7. Trade the barometer for a long measuring tape
Go to a local shop and trade the barometer for the longest measuring tape they have. Take the tape onto the roof of the building. Holding one end, drop the other end over the edge of the building. Raise the measuring tape until the far end is just touching, not resting on, the ground. Read the height of the building from the measuring tape.
Note: For particularly tall buildings, this may require a particularly good hardware store.
8. Offer the barometer to the superintendent
Find the superintendent of the building. Offer him a deluxe display barometer if he will tell you the height of the building. If the superintendent is not available, or doesn't like barometers, try other parties such as the local survey officer, the original architect, or a member of the construction crew.
weather can be anticipated. When air pressure falls, the greater pressure inside the ball causes the liquid in the indicator tube to rise, indicating that a deterioration in weather can be expected.
There is something to be said for an oldie and a goodie, aside from the fact that I always love an oldie, one might say that they're always reliable and a solid constant. Don't know where we'd be without them sometimes.
As Mark Twain wrote in relation to April 1st, "This is the day upon which we are reminded of what we are on the other three hundred and sixty-four". :) Happy belated April Fool's Day to you as well, Colleen and a Happy Easter too!'
I liked the one about throwing the barometer off the top of the building and calculating its speed.
Niels Bohr is reputed to have also suggested throwing a barometer off the top of the building and timing its fall and swinging a barometer on a string as a pendulum first at street level then at the top of the building.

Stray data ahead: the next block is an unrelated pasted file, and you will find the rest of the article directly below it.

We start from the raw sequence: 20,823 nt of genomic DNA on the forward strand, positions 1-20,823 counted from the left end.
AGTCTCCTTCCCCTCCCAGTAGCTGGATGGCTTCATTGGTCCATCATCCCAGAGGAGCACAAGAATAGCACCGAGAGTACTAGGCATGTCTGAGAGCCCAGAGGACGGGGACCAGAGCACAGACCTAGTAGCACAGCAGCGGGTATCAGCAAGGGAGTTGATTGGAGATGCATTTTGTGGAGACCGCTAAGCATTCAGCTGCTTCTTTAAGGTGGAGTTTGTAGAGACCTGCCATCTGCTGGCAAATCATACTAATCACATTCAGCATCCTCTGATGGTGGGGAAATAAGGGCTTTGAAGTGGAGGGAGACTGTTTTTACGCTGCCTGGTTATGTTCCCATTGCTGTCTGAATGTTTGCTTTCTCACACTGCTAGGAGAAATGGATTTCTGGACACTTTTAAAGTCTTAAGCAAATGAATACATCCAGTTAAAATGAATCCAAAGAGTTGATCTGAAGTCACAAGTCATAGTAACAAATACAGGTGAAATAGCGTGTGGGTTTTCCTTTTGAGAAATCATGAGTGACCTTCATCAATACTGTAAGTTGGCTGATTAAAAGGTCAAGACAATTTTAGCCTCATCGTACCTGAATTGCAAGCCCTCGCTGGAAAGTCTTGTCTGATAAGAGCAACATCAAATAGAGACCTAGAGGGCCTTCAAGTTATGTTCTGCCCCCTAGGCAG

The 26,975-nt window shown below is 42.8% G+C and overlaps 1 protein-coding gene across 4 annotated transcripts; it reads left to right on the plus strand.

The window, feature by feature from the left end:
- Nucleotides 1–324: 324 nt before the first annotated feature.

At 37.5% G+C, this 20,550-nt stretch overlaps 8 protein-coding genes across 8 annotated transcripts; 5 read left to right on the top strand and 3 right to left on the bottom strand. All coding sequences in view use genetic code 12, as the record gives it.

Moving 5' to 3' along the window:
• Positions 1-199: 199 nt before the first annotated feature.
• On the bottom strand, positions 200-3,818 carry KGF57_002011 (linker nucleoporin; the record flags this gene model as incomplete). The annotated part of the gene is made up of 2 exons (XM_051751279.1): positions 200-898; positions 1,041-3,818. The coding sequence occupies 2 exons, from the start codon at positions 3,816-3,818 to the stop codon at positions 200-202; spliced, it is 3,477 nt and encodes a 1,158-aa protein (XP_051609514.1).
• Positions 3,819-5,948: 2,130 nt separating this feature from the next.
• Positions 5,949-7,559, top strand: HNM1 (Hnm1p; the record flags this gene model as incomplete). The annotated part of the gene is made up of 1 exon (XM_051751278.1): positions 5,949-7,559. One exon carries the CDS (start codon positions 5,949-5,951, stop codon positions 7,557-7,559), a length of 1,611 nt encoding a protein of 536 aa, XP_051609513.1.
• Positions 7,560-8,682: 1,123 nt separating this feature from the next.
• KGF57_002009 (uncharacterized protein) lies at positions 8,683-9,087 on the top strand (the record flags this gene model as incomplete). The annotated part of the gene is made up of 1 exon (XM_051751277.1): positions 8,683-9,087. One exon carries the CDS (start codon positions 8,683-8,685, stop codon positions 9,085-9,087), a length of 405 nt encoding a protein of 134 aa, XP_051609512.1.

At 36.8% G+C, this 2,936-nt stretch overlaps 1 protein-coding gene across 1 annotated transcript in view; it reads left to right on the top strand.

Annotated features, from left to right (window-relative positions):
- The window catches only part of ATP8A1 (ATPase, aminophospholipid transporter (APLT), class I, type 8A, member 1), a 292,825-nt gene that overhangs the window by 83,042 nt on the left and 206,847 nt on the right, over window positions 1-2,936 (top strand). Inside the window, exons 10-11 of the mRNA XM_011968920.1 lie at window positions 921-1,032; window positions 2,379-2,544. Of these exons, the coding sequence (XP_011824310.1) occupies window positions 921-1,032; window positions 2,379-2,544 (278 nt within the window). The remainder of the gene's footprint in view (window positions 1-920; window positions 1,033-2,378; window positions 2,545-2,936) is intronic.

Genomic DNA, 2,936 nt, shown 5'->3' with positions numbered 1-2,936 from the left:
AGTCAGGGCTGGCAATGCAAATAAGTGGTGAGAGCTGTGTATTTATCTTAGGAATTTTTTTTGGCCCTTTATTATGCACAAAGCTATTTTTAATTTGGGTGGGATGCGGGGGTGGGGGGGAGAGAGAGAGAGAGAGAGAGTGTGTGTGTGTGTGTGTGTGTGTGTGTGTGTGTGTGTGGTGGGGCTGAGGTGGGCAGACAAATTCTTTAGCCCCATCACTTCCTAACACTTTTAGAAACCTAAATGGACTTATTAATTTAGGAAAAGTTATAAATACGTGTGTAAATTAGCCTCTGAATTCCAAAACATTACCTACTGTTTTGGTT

It would look great on the shelf sitting next to the Galileo Thermometer.
Carry device to top of building. Using a laser interferometer, measure its acceleration when dropped a few centimeters (or inches), and call that A1. Catch it carefully and take it back to the ground. Repeat the measurement, A2. Since A2 is closer to the center of the earth, it will be slightly greater than A1. The difference is nearly linearly related to the building's height, and can be calculated.
Trade the device to the building janitor/superintendent in exchange for the information about the height of the building. [This assumes he/she is intrigued enough by the device to give you the information.]
Another quiz in which google gave me the answer by just starting to type. All I did was trying to google "how to measure the height of a building" and the suggestions came up with "with a barometer". Thanks Google.
There is a company that sells this item with Galileo's Thermometer on a nice wooden base - a very stylish way to watch the weather!
Figuring out what the device was was simple; it probably would have been even without the markings on the bulb. Thinking up unusual ways to use the device to measure building height was kind of fun, though.
(My favorite) Take a photo of the building and the barometer together. Measure the height of the barometer in real life and in the picture. Use that ratio to convert the height of the building in the picture to get the actual height.